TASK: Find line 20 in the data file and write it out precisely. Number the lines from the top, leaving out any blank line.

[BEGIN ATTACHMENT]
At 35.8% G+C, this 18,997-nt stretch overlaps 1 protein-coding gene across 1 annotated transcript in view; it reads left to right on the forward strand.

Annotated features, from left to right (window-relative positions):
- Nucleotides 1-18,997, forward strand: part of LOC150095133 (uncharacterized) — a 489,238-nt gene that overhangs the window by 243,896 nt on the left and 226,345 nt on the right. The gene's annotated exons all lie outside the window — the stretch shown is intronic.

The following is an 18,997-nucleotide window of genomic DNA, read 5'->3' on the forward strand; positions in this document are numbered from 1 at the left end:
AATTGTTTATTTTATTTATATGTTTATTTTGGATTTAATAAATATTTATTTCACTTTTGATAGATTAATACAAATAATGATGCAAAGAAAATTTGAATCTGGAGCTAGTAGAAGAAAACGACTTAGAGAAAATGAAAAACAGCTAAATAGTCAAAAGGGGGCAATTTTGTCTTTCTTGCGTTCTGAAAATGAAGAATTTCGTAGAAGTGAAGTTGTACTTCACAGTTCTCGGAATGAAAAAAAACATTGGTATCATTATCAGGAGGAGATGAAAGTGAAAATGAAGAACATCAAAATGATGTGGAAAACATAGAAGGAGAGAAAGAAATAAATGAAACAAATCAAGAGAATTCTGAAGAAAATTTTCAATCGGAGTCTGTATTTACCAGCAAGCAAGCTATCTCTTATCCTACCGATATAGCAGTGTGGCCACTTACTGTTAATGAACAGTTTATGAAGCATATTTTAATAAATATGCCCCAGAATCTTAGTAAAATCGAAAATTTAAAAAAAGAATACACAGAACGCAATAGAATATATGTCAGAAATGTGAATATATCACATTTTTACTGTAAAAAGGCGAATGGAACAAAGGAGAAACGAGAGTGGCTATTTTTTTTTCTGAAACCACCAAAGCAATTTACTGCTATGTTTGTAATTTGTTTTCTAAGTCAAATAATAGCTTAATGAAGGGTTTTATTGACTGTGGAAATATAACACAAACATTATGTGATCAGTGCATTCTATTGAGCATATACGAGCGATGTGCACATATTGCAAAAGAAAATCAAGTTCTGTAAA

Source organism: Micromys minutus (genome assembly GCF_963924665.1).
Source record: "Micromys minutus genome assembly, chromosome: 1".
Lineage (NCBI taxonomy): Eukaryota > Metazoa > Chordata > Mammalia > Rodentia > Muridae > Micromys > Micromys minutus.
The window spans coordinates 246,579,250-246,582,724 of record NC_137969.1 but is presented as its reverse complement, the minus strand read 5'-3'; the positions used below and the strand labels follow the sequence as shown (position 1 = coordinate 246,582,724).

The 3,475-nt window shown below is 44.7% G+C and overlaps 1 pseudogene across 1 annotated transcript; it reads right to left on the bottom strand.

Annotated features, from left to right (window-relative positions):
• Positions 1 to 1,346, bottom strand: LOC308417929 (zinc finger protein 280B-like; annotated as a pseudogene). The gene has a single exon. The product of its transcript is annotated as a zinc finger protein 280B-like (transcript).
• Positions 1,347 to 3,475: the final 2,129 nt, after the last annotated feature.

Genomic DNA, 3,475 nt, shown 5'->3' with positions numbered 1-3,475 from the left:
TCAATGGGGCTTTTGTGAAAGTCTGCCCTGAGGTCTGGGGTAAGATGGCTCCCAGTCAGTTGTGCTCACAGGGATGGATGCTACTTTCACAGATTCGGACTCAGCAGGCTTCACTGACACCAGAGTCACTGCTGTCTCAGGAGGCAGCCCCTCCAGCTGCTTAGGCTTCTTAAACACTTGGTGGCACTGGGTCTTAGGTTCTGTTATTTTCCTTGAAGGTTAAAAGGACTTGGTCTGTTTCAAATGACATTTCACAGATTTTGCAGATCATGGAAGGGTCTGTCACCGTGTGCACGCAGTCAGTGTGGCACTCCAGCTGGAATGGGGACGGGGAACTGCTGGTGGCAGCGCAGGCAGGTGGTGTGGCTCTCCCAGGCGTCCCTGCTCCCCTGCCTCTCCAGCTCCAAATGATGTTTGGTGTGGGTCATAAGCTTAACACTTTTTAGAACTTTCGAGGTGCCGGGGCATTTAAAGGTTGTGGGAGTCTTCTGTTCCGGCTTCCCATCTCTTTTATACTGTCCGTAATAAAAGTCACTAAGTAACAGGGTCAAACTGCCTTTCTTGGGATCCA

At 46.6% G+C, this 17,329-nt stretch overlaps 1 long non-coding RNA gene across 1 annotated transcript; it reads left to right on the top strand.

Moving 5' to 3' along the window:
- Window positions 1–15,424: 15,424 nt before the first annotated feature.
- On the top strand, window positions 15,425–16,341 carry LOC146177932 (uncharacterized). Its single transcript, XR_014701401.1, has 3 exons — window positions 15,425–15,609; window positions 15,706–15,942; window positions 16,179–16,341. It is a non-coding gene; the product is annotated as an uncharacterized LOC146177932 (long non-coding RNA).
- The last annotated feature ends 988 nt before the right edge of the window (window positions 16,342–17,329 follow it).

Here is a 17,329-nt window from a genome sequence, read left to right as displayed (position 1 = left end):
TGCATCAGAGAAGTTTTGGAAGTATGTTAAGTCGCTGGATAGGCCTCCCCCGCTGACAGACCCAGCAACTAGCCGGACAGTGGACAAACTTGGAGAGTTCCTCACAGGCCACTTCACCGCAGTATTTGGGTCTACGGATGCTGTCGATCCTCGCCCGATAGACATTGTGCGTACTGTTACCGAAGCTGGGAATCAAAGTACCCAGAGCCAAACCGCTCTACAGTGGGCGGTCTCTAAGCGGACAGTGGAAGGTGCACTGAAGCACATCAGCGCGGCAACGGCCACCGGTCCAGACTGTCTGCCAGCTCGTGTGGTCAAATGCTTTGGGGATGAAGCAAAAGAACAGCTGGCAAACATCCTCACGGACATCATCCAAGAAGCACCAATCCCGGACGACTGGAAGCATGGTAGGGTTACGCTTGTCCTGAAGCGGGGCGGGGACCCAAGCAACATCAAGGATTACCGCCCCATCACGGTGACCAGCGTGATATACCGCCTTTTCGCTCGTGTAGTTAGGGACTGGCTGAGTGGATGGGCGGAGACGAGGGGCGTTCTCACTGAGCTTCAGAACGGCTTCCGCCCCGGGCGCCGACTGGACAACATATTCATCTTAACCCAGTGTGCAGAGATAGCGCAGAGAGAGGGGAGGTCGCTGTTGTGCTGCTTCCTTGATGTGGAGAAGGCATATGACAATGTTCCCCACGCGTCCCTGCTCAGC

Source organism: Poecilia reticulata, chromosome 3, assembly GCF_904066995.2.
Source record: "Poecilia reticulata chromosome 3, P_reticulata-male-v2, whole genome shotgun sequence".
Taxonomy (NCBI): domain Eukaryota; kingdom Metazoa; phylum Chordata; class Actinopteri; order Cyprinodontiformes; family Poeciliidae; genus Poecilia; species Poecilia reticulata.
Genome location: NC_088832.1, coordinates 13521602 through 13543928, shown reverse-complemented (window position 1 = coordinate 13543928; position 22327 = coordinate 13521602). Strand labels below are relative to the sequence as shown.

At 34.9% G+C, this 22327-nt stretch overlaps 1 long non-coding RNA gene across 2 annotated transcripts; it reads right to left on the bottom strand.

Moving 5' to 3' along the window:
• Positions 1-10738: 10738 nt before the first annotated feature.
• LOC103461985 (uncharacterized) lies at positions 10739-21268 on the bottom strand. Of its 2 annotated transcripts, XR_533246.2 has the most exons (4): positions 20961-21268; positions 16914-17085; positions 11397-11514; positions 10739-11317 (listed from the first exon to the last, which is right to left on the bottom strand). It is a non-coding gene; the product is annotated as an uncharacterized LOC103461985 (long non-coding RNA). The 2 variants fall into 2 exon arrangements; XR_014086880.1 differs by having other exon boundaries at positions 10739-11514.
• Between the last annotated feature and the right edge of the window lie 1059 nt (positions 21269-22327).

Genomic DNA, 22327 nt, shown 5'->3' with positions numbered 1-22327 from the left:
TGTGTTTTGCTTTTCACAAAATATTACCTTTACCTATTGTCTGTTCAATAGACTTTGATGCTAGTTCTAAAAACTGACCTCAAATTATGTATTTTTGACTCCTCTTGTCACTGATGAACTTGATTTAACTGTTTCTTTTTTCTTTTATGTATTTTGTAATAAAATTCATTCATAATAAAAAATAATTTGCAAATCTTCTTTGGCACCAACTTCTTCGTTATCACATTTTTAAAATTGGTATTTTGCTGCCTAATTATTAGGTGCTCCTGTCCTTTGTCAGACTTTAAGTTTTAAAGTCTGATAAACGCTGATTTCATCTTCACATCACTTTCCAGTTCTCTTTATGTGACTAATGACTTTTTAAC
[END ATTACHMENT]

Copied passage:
- The last annotated feature ends 988 nt before the right edge of the window (window positions 16,342–17,329 follow it).